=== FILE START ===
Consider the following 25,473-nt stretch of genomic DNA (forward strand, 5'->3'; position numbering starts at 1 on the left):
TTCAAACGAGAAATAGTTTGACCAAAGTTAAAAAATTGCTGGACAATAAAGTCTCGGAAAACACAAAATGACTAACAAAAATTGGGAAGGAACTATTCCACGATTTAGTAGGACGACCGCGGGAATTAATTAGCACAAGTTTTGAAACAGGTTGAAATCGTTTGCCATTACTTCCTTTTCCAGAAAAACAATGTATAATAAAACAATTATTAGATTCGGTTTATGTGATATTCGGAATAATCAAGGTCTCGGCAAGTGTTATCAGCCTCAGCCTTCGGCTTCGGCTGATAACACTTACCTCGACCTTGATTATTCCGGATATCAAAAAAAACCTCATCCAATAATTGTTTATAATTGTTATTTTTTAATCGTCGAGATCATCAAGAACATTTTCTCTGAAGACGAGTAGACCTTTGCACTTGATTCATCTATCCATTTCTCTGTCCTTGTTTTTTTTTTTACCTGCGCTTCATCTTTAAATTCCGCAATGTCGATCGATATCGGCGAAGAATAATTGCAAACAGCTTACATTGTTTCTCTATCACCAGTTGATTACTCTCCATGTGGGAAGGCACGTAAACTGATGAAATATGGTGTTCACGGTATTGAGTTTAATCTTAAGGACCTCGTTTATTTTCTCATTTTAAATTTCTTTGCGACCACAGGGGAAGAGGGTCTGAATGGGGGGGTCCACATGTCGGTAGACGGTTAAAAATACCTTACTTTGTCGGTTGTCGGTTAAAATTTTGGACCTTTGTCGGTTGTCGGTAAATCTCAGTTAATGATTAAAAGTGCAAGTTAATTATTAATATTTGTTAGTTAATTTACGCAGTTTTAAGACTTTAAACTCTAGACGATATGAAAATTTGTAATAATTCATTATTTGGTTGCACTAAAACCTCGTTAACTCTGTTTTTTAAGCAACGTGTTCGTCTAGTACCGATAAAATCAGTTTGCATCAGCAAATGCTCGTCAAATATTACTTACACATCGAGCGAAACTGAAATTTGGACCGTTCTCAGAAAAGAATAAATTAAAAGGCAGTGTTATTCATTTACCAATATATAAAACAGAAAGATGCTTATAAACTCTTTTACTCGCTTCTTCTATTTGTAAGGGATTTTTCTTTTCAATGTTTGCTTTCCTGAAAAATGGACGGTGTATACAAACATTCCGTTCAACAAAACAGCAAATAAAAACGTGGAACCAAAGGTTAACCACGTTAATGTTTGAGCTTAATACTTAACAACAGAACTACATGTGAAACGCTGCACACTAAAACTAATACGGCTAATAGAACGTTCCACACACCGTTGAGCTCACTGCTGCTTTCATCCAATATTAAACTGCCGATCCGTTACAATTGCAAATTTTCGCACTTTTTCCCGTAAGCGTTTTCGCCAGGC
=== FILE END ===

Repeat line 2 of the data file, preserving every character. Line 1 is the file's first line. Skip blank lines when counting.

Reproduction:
TTCAAACGAGAAATAGTTTGACCAAAGTTAAAAAATTGCTGGACAATAAAGTCTCGGAAAACACAAAATGACTAACAAAAATTGGGAAGGAACTATTCCACGATTTAGTAGGACGACCGCGGGAATTAATTAGCACAAGTTTTGAAACAGGTTGAAATCGTTTGCCATTACTTCCTTTTCCAGAAAAACAATGTATAATAAAACAATTATTAGATTCGGTTTATGTGATATTCGGAATAATCAAGGTCTCGGCAAGTGTTATCAGCCTCAGCCTTCGGCTTCGGCTGATAACACTTACCTCGACCTTGATTATTCCGGATATCAAAAAAAACCTCATCCAATAATTGTTTATAATTGTTATTTTTTAATCGTCGAGATCATCAAGAACATTTTCTCTGAAGACGAGTAGACCTTTGCACTTGATTCATCTATCCATTTCTCTGTCCTTGTTTTTTTTTTTACCTGCGCTTCATCTTTAAATTCCGCAATGTCGATCGATATCGGCGAAGAATAATTGCAAACAGCTTACATTGTTTCTCTATCACCAGTTGATTACTCTCCATGTGGGAAGGCACGTAAACTGATGAAATATGGTGTTCACGGTATTGAGTTTAATCTTAAGGACCTCGTTTATTTTCTCATTTTAAATTTCTTTGCGACCACAGGGGAAGAGGGTCTGAATGGGGGGGTCCACATGTCGGTAGACGGTTAAAAATACCTTACTTTGTCGGTTGTCGGTTAAAATTTTGGACCTTTGTCGGTTGTCGGTAAATCTCAGTTAATGATTAAAAGTGCAAGTTAATTATTAATATTTGTTAGTTAATTTACGCAGTTTTAAGACTTTAAACTCTAGACGATATGAAAATTTGTAATAATTCATTATTTGGTTGCACTAAAACCTCGTTAACTCTGTTTTTTAAGCAACGTGTTCGTCTAGTACCGATAAAATCAGTTTGCATCAGCAAATGCTCGTCAAATATTACTTACACATCGAGCGAAACTGAAATTTGGACCGTTCTCAGAAAAGAATAAATTAAAAGGCAGTGTTATTCATTTACCAATATATAAAACAGAAAGATGCTTATAAACTCTTTTACTCGCTTCTTCTATTTGTAAGGGATTTTTCTTTTCAATGTTTGCTTTCCTGAAAAATGGACGGTGTATACAAACATTCCGTTCAACAAAACAGCAAATAAAAACGTGGAACCAAAGGTTAACCACGTTAATGTTTGAGCTTAATACTTAACAACAGAACTACATGTGAAACGCTGCACACTAAAACTAATACGGCTAATAGAACGTTCCACACACCGTTGAGCTCACTGCTGCTTTCATCCAATATTAAACTGCCGATCCGTTACAATTGCAAATTTTCGCACTTTTTCCCGTAAGCGTTTTCGCCAGGC